Harvard Chemistry Professor Arrested And Accused Of Lying About Ties To China The U.S. government charged two Boston-area academics with lying about their contacts with the Chinese government, and a third with allegedly attempting to smuggle biological research out of the U.S.
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Harvard Chemistry Professor Arrested And Accused Of Lying About Ties To China

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Harvard Chemistry Professor Arrested And Accused Of Lying About Ties To China

Harvard Chemistry Professor Arrested And Accused Of Lying About Ties To China

Harvard Chemistry Professor Arrested And Accused Of Lying About Ties To China

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The U.S. government charged two Boston-area academics with lying about their contacts with the Chinese government, and a third with allegedly attempting to smuggle biological research out of the U.S.

MARY LOUISE KELLY, HOST:

A Harvard University professor has been charged with lying to federal authorities about his ties to the Chinese government. The case against Professor Charles Lieber is one of three tied to China that Justice Department officials announced today in Boston. NPR justice correspondent Ryan Lucas is here with more.

Hi, Ryan.

RYAN LUCAS, BYLINE: Hi there.

KELLY: All right, so three China-related cases - let's do the Harvard professor first. What do we know about him?

LUCAS: So Charles Lieber is the chair of Harvard's chemistry and chemical biology department. He's been at Harvard for around 30 years - very prominent in his field. He leads a research group at the university. It focuses on nanotechnology - so tiny technology - in everything from biology and medicine to energy and computing. Officials say that since 2008, he has received more than $15 million in research grants from the U.S. government, so those would be from the National Institutes of Health and the Defense Department. Those funds require you to disclose any ties, particularly financial ties, to foreign universities and foreign governments.

KELLY: And so what's the case against him?

LUCAS: So the criminal complaint filed in Boston says that Lieber secretly signed a contract in 2011 with a Chinese university to guide research at that institution. He didn't tell Harvard about that. He also allegedly signed on to be part of something known as China's Thousand Talents Plan. U.S. officials say that this is a Chinese government program that is designed to, essentially, lure American researchers, American scientists into sharing their expertise with China. The complaint has copies of both of these agreements that Lieber allegedly entered into with China. And he was well-compensated by the Chinese for this. The complaint says that he was paid up to $50,000 a month. He got some $150,000 per year in addition to that for living expenses, more than a million dollars in funding for a lab in China.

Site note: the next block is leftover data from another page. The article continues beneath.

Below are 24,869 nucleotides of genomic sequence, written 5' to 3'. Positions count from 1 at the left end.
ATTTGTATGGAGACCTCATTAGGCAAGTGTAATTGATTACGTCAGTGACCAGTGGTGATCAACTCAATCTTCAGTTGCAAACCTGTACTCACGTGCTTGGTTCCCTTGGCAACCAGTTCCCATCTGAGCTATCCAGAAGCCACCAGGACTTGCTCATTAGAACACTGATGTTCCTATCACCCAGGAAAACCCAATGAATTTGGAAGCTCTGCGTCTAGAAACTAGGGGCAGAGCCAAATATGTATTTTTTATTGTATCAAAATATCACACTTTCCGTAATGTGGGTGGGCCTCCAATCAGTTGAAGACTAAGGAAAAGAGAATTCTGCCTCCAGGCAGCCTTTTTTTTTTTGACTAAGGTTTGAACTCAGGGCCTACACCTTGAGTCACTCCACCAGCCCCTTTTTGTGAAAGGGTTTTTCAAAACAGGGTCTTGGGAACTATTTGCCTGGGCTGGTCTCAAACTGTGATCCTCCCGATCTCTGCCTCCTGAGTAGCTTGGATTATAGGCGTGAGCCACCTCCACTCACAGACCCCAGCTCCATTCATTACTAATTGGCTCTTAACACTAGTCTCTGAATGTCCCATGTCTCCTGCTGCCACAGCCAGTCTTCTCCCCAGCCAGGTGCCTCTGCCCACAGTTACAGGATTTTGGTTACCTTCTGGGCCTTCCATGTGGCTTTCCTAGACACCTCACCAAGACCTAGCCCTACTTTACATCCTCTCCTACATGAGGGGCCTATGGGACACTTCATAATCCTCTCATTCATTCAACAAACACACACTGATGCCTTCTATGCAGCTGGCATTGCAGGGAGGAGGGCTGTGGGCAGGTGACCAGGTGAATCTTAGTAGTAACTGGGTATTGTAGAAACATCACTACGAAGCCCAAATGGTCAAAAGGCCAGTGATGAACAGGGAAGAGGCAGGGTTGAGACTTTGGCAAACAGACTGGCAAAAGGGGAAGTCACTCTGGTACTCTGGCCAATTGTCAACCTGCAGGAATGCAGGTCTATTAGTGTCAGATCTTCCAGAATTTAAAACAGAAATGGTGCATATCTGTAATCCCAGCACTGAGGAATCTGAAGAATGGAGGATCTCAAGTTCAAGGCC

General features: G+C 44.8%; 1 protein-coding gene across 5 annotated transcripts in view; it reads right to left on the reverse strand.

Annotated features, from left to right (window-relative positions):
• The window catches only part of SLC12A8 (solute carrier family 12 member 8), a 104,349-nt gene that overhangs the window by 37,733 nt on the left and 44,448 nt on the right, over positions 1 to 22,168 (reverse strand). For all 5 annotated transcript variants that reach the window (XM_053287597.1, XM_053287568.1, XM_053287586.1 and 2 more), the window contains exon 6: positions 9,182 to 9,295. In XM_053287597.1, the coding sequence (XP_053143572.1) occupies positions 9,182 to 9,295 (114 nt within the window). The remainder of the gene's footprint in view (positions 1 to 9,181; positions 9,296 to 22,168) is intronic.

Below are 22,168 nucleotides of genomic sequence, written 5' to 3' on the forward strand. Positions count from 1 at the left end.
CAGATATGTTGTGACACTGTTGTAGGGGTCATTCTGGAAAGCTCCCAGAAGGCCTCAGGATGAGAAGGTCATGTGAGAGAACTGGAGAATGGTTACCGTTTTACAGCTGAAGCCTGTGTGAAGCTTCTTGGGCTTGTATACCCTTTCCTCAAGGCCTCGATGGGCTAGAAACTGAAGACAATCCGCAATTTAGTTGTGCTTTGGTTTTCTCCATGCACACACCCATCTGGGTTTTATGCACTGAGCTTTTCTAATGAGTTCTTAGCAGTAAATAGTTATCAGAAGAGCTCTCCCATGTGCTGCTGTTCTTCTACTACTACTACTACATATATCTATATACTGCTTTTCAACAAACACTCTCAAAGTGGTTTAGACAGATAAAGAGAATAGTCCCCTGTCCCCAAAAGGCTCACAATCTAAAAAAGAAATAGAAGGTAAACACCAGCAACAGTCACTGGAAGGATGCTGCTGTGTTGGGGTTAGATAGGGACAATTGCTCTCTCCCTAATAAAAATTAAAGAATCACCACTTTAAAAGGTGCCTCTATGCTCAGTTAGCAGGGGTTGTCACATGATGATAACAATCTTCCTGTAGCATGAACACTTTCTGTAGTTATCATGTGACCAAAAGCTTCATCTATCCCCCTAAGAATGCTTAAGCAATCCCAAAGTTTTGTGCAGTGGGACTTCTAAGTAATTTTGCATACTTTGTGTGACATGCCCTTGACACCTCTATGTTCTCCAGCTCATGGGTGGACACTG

Now, his current legal predicament, though, comes from allegedly lying about all of this when asked about it by Pentagon investigators and the National Institutes of Health because remember; grants from the Pentagon and NIH require that you disclose collaboration with foreign researchers.

KELLY: All right, we mentioned there are two other cases that the Justice Department announced, both also related to China. What details do we know about those?

LUCAS: So these are from the Boston area as well, and they are both against Chinese nationals. And one of them - the case is against a Chinese woman who is conducting research at Boston University. The allegations against her include that she lied on her visa form to hide the fact that she is a Chinese military officer. The feds reviewed her electronic devices and found that she had done research on U.S. military projects and was compiling information on two U.S. scientists who specialized in robotics and computer science.

The other case is against a Chinese man who had been doing cancer cell research at a Boston medical center. He was stopped at Logan Airport back in December. Federal agents found 21 vials of biological materials squirreled away in a sock in his luggage. He originally told agents he didn't have anything in his bags, later admitted that he was trying to take the vials to China to do his own research.

KELLY: Wow. All right, so these three cases - is it a coincidence that they were all announced at the same time? Is there a bigger picture here?

LUCAS: Well, the bigger picture - these cases involve nanotechnology, robotics, chemistry, biomedical research. The U.S. Attorney for Massachusetts Andrew Lelling said that this is not an accident or coincidence.

ANDREW LELLING: This is a small sample of China's ongoing campaign to siphon off American technology and knowhow for Chinese gain.

LUCAS: So American officials are really trying to push back against what they say is the Chinese government's relentless efforts to steal U.S. intellectual property, U.S. research and trade secrets. They say China is deliberately targeting high-tech fields like the ones we talked about today, and they say China is using traditional intelligence officers but also businessmen, researchers and, yes, academics to try to get their hands on this stuff.

KELLY: Thank you, Ryan.

LUCAS: Thank you.

KELLY: NPR's Ryan Lucas.

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